In his brief, Mitchell argues that Elkay knew he was not married when he elected coverage for Rosalind, and that Elkay used information it already had known about for years in order to justify his termination. However, Mitchell's statement of additional facts is completely devoid of any evidence supporting this claim. The only evidence submitted by Mitchell indicates that he asked a member of the HR staff if he needed to provide proof of his marriage in order to elect insurance coverage for a spouse. The fact that Mitchell asked this question, and was informed that he need not provide proof, is not evidence that supports his position that he was fired because of his protected activity. Indeed, this statement simply shows that Mitchell was able fraudulently to claim Rosalind as his spouse without providing proof of marriage. Accordingly, Mitchell's attempt to support his claims under the direct method of proof fails.

Retaliation Claims Via Indirect Method of Proof

Mitchell also argues that he has met his burden under the McDonnell Douglas indirect method of proof. Under the indirect or "burden-shifting" method, a plaintiff must establish that:

(1) he engaged in statutorily protected activity; (2) he was performing his job according to his employer's legitimate expectations; (3) despite his satisfactory performance, he suffered an adverse employment action; and (4) he was treated less favorably than similarly situated employees who did not engage in statutorily protected activity. Luckie, 389 F.3d at 714. Mitchell's failure to establish any one prong of his prima facie case dooms his claim. Hilt-Dyson v. City Of Chicago, 282 F.3d 456, 465 (7th Cir. 2002).

If the plaintiff succeeds in proving his prima facie case, the employer must offer a legitimate, noninvidious reason for the adverse employment action. Hilt-Dyson, 282 F.3d at 465. Once the employer has done so, the burden of production shifts back to the plaintiff to demonstrate that the employer's proffered reason is pretextual in nature. Id. Elkay argues that Mitchell's claim fails because he has not pointed to any similarly situated employees who did not file EEOC charges and were treated more favorably.

Employees are similarly situated when they have "the same supervisor, were subject to the same standards, and had engaged in similar conduct without such differentiating or mitigating circumstances as would distinguish their conduct or the employer's treatment of them." Humphries v. CBOCS West, Inc., 474 F.3d 387, 405 (7th Cir. 2007) (quoting Radue v. Kimberly-Clark Corp., 219 F.3d 612, 618 (7th Cir. 2000)). "Courts should apply a 'common sense' factual inquiry -- essentially, are there enough common features between the individuals to allow a meaningful comparison?" Id. Mitchell attempts to meet his burden on this element by pointing to a group of Elkay employees known as the "red circle persons," who are, pursuant to an allowance under the collective bargaining agreement, permitted to perform one step of the multi-function bowl making position. Mitchell argues that, despite his doctor's restriction of "no bowl maker job," Elkay should have allowed him to return to work limited to the coil line operator position. He points to the "red circle persons" as a group of workers who were permitted to perform only one of the four component jobs of the bowl maker position.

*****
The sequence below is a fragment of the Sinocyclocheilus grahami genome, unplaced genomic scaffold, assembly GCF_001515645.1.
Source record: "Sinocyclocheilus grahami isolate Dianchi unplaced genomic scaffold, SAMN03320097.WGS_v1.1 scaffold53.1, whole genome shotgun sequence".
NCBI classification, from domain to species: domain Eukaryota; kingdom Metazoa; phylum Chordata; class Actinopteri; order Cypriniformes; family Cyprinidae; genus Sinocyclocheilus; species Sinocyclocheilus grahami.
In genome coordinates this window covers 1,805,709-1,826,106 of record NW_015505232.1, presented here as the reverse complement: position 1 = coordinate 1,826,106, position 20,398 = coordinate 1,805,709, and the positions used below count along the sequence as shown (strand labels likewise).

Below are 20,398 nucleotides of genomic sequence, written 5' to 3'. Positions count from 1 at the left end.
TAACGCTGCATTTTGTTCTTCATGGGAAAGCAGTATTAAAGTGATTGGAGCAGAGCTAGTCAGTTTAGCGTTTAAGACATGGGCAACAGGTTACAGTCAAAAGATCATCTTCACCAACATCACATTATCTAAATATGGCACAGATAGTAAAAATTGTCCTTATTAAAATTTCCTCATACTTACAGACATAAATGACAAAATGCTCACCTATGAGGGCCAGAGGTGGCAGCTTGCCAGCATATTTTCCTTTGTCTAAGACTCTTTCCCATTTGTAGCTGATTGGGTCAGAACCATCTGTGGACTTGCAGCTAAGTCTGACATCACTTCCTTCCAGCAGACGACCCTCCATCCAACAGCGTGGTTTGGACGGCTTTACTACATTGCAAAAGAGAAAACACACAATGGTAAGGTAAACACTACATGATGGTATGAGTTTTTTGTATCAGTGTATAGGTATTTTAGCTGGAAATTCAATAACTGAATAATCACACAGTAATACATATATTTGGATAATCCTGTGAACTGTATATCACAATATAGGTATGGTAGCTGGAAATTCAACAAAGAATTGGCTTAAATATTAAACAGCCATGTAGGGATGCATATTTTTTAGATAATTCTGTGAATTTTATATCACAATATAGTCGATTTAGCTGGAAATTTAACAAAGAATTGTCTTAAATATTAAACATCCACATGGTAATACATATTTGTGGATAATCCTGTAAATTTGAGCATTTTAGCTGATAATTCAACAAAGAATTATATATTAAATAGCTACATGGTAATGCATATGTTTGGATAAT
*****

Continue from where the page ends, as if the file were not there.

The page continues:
This argument fails for a number of reasons, not the least of which is the fact that Mitchell has presented virtually no meaningful evidence on these supposed comparators. There is absolutely no evidence on the critical fact of whether or not any of these employees engaged in protected activity. Equally problematic for Mitchell is the fact that, by definition, the "red circle persons" do not share the same job as Mitchell. According to the collective bargaining agreement, in order to be a "red circle person" and perform only one of the four bowl making components, an Elkay employee must have been employed by the company since 1996. It is undisputed that Mitchell was hired after that date and was thus required to perform all four component positions. Mitchell has not pointed to any employee, hired after 1996, who was allowed to work as a "red circle person" while on a doctor-imposed work restriction. Mitchell has failed to present evidence of any specific individual who could be considered similarly situated to Mitchell.

With respect to the January 2004 incident, Mitchell has failed to identify any similarly situated employee who did not file an EEOC charge, who exhibited nausea, dizziness and stomach and chest pain (or similar combination of medical issues), and was not required to provide a doctor's note to return to work. Finally, Mitchell has not identified any employee who engaged in the same fraudulent behavior, did not file an EEOC charge and lawsuit, and was not terminated. In fact, the evidence shows that Elkay also terminated Ferguson, the only other employee it discovered had claimed coverage for a purported spouse when he was not in fact married. The fact that an arbitrator later reinstated Ferguson to his position does not change the analysis of Elkay's conduct.*fn4 When faced with two employees who committed the same fraud, Elkay treated them identically. In the end, Mitchell has failed to show any similarly situated employees who did not engage in protected activity and received more favorable treatment. For this reason, his claims fail under the indirect method of proof.


For all the foregoing reasons, Elkay's motion for summary judgment is granted. The case is dismissed.

JOAN B. GOTTSCHALL United States District Judge